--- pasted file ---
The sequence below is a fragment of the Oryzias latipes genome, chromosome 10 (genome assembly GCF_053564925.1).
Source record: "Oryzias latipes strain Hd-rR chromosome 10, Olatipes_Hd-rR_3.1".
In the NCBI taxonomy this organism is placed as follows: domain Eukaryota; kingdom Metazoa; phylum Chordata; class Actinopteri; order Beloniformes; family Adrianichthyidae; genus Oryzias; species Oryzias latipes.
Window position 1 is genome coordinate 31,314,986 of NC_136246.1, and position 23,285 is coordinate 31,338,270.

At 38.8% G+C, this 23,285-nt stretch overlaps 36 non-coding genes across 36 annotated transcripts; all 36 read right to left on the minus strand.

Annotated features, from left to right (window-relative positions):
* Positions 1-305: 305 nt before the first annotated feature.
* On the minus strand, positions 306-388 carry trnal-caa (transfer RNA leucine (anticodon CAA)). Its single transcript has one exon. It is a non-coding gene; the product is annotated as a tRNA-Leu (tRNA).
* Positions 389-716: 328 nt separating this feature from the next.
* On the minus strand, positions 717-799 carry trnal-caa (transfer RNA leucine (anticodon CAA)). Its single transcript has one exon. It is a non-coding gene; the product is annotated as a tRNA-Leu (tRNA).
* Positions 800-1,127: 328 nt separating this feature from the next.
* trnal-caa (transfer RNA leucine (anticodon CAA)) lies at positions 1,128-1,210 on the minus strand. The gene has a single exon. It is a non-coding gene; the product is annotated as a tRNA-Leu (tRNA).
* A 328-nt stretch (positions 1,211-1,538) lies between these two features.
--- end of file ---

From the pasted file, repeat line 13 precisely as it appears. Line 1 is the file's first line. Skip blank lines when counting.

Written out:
* A 328-nt stretch (positions 1,211-1,538) lies between these two features.